Carey Rigby-Wilcox (right), Steven Rigby's mother, says she and other family members plan to attend the inquest: 'I'm going to watch and see and hear things that a mother shouldn't have to.' (Supplied by Carey Rigby-Wilcox)

Rigby had friends on force, mom says

Rigby-Wilcox says her family was left with a host of questions for the next two and a half years, including whether Rigby pointed his weapon or shot at officers — he had recently threatened to commit suicide by cop, according to the medical records obtained by his mother — and whether he pointed his gun on himself. 

Rigby-Wilcox says she was interviewed by police for hours after the shooting, but was only told no officers had been hurt.  

"I said, 'OK, good, because Steven wouldn't want that to happen.'" 

Rigby had friends on the police force, she said. 

Raymond Montgrand has been in the hospital for three weeks since he was arrested by Saskatoon police officers on June 23 outside a business. His family says he sustained a brain injury as a result of the altercation. (Guy Quenneville/CBC)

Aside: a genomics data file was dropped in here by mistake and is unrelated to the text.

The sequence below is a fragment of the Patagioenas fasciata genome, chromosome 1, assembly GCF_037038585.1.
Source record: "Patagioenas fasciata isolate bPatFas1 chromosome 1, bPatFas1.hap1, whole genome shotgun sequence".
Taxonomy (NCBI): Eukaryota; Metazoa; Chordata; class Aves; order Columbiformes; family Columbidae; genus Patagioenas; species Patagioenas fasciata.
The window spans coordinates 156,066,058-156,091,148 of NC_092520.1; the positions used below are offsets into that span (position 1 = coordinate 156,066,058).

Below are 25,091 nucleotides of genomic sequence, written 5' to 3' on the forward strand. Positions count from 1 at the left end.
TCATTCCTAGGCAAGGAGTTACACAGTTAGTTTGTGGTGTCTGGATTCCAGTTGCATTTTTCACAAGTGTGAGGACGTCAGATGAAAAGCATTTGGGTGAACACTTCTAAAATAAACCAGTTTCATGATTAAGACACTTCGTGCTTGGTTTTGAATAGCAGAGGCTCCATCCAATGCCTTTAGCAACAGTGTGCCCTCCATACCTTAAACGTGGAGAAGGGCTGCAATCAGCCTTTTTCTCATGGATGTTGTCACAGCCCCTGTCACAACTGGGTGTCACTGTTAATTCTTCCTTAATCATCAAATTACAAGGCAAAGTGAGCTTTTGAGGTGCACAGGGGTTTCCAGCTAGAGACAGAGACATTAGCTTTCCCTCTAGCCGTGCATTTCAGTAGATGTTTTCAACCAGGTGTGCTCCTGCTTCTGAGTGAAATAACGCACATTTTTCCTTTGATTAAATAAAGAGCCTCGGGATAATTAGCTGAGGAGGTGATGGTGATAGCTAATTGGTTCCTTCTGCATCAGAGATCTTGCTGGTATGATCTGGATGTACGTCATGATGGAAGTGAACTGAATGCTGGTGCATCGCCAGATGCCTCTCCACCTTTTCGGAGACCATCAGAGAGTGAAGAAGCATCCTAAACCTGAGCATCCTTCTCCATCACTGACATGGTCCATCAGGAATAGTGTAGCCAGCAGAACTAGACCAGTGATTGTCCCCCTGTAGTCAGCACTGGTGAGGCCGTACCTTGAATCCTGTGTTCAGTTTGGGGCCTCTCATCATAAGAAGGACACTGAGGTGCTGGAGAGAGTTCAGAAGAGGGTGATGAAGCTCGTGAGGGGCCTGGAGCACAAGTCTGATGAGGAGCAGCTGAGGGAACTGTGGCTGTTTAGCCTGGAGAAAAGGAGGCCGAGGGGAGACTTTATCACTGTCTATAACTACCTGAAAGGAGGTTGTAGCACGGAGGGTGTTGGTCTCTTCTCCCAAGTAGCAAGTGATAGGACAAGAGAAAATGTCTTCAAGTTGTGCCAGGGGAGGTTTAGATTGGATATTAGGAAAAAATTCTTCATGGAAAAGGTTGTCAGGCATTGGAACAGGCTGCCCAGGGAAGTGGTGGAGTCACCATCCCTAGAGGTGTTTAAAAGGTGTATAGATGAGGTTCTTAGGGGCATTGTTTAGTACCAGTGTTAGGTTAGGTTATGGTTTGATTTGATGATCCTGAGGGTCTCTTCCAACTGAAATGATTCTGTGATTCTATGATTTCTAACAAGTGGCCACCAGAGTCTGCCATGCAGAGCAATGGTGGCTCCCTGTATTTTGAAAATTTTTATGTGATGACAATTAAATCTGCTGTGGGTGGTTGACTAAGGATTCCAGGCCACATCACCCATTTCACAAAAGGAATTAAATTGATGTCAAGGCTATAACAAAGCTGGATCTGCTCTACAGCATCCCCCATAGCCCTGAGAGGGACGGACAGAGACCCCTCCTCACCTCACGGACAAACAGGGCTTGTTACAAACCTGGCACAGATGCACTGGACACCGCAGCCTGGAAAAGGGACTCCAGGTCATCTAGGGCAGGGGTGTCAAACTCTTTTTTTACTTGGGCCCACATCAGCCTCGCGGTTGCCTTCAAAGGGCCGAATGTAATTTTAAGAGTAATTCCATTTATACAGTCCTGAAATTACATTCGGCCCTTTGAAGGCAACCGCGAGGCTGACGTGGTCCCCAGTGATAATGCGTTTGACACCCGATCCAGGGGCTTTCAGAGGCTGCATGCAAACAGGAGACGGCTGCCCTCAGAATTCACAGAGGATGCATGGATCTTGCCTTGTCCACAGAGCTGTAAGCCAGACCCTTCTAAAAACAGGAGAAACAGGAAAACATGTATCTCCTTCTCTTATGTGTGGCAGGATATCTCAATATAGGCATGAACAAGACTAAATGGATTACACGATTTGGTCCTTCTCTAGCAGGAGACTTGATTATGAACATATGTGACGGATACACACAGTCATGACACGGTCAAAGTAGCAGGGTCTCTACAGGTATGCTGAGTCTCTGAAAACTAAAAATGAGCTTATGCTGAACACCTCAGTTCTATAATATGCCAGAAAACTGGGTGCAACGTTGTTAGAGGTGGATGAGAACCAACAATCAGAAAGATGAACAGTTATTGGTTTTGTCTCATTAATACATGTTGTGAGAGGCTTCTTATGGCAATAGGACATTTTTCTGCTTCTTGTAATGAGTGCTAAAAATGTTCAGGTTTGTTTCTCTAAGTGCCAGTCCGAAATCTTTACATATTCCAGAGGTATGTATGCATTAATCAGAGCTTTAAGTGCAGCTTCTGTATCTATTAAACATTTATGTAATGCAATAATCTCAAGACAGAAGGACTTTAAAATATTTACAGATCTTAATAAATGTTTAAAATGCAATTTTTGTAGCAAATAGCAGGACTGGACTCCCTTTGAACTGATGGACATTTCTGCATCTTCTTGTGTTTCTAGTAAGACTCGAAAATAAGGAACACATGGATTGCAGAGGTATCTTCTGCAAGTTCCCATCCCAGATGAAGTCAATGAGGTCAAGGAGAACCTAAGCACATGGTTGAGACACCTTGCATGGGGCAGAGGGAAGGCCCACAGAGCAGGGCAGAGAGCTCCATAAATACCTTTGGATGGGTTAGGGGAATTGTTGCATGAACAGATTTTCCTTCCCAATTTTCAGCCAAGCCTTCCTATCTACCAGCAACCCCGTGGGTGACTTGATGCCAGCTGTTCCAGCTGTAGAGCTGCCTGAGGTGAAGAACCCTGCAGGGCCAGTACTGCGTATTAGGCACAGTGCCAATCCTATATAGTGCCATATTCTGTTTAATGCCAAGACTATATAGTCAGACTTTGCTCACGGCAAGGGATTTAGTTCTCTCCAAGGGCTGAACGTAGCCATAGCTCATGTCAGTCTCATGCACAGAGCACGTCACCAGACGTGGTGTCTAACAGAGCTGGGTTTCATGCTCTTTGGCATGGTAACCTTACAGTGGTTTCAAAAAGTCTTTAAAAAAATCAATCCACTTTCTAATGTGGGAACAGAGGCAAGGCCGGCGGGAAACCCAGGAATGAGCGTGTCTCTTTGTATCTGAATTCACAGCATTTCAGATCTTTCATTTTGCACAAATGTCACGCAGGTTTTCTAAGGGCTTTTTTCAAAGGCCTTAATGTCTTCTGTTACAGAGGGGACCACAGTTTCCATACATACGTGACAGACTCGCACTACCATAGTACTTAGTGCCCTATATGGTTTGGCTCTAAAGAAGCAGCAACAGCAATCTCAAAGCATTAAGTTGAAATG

Melanie West, Rigby's younger sister, says her brother knew how to use a gun safely. 

"He also had the biggest heart," she said. "So I absolutely do not believe he would have ever fired toward a police officer."

'I want to hear their reasoning'

CBC News has not seen the videos, but has interviewed Rigby-Wilcox about her family's viewing of them.

The videos were provided to her lawyer, Brian Pfefferle, to help the family prepare for the public inquest, where the video footage is expected to be played, Pfefferle says. 

One video shows a clearer view of the shooting than the other, he says. 

"We saw that Steven fired shots into the air just prior to being shot by police," Rigby-Wilcox said in a statement sent by Pfefferle. "We were relieved to see that the video never showed him shooting in the direction of police or attempting to do so. It was obvious to us he only wanted to hurt himself as he shot directly into the sky."

Rigby was fired on by several officers, though the police files shared with Pfefferle suggest only two officers struck Rigby, she said. 

All of those officers are currently on the witness list for the inquest. 

"I want to hear their reasoning behind why they felt Steven was a threat," she said. 

Steven Rigby was the eldest of four siblings. He managed a telecommunications store in North Battleford and had a second home in Saskatoon. (Submitted by Carey Rigby-Wilcox)